Pluripotent cells created by nuclear transfer can prompt immune reaction, researchers find

Posted: November 21, 2014 at 8:45 am

PUBLIC RELEASE DATE:

20-Nov-2014

Contact: Krista Conger kristac@stanford.edu 650-725-5371 Stanford University Medical Center @sumedicine

Mouse cells and tissues created through nuclear transfer can be rejected by the body because of a previously unknown immune response to the cell's mitochondria, according to a study in mice by researchers at the Stanford University School of Medicine and colleagues in Germany, England and at MIT.

The findings reveal a likely, but surmountable, hurdle if such therapies are ever used in humans, the researchers said.

Stem cell therapies hold vast potential for repairing organs and treating disease. The greatest hope rests on the potential of pluripotent stem cells, which can become nearly any kind of cell in the body. One method of creating pluripotent stem cells is called somatic cell nuclear transfer, and involves taking the nucleus of an adult cell and injecting it into an egg cell from which the nucleus has been removed.

The promise of the SCNT method is that the nucleus of a patient's skin cell, for example, could be used to create pluripotent cells that might be able to repair a part of that patient's body. "One attraction of SCNT has always been that the genetic identity of the new pluripotent cell would be the same as the patient's, since the transplanted nucleus carries the patient's DNA," said cardiothoracic surgeon Sonja Schrepfer, MD, PhD, a co-senior author of the study, which will be published online Nov. 20 in Cell Stem Cell.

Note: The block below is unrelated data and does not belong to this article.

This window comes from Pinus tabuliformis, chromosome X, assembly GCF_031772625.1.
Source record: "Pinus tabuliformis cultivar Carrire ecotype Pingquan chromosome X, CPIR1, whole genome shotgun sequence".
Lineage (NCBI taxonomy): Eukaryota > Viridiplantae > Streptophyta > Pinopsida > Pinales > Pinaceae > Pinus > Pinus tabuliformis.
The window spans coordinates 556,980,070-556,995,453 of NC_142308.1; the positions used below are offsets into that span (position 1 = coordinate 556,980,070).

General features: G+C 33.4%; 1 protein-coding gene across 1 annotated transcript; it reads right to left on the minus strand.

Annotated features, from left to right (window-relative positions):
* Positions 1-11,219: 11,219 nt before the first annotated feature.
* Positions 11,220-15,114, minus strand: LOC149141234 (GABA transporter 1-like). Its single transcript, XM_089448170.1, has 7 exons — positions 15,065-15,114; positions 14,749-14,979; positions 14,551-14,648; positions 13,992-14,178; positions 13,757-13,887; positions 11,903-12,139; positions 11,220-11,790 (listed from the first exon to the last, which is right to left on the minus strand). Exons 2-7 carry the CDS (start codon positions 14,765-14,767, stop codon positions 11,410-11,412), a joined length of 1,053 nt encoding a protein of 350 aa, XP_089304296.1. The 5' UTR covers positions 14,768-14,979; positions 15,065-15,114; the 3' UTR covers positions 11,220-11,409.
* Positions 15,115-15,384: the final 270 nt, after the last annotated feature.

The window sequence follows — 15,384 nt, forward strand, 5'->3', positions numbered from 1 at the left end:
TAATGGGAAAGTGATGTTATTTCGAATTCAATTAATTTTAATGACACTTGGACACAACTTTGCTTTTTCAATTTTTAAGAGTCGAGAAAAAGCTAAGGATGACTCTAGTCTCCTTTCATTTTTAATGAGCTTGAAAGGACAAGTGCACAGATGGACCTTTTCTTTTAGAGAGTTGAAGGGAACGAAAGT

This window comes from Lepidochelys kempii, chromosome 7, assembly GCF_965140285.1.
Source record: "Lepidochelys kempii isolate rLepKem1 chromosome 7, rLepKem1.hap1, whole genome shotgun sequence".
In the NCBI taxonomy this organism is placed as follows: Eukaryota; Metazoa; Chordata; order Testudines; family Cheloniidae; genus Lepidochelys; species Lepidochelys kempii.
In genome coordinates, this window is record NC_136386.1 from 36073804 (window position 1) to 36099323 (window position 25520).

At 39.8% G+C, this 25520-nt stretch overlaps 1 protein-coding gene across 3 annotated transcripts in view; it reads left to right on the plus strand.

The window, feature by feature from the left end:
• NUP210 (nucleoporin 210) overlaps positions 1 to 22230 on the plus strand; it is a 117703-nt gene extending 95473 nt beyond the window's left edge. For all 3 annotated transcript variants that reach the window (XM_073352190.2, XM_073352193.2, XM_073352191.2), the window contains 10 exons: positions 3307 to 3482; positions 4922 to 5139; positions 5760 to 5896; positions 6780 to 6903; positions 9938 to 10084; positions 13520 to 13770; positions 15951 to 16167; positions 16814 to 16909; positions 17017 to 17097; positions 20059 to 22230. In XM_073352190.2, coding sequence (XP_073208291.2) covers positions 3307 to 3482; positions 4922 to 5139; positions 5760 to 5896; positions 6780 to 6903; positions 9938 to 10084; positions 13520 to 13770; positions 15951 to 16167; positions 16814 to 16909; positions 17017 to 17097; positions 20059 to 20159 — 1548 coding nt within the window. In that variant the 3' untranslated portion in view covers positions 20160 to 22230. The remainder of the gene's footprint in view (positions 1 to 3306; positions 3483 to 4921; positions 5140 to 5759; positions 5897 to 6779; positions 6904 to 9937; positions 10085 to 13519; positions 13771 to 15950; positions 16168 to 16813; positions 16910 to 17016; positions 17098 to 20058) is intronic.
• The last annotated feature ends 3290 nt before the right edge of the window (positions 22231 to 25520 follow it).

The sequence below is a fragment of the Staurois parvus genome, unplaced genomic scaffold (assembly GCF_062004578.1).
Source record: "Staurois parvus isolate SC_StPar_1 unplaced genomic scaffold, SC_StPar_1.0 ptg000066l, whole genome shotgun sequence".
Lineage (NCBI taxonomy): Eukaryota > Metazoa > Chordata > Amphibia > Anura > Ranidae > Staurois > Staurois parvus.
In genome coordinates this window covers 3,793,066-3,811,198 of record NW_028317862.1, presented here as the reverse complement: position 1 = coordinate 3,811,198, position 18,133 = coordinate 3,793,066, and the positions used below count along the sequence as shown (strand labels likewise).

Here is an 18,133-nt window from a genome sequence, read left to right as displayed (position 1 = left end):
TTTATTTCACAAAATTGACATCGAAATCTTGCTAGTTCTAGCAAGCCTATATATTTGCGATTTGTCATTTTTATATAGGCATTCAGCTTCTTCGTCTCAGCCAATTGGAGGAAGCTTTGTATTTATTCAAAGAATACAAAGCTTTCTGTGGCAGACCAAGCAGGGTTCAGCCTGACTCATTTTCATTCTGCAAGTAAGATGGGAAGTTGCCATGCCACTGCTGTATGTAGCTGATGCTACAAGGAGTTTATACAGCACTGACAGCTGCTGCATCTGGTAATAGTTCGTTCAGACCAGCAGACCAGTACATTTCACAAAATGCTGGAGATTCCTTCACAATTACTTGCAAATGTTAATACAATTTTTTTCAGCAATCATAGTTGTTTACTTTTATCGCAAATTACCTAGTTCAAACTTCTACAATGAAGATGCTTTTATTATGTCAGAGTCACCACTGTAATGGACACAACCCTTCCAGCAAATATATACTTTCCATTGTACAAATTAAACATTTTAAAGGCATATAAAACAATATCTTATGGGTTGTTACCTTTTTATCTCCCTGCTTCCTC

"The hope has been that this would eliminate the problem of the patient's immune system attacking the pluripotent cells as foreign tissue, which is a problem with most organs and tissues when they are transplanted from one patient to another," added Schrepfer, who is a visiting scholar at Stanford's Cardiovascular Institute. She is also a Heisenberg Professor of the German Research Foundation at the University Heart Center in Hamburg, and at the German Center for Cardiovascular Research.

Possibility of rejection

A dozen years ago, when Irving Weissman, MD, professor of pathology and of developmental biology at Stanford, headed a National Academy of Sciences panel on stem cells, he raised the possibility that the immune system of a patient who received SCNT-derived cells might still react against the cells' mitochondria, which act as the energy factories for the cell and have their own DNA. This reaction could occur because cells created through SCNT contain mitochondria from the egg donor and not from the patient, and therefore could still look like foreign tissue to the recipient's immune system, said Weissman, the other co-senior author of the paper. Weissman is the Virginia and D.K. Ludwig Professor for Clinical Investigation in Cancer Research and the director of the Stanford Institute for Stem Cell Biology and Regenerative Medicine.

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Pluripotent cells created by nuclear transfer can prompt immune reaction, researchers find

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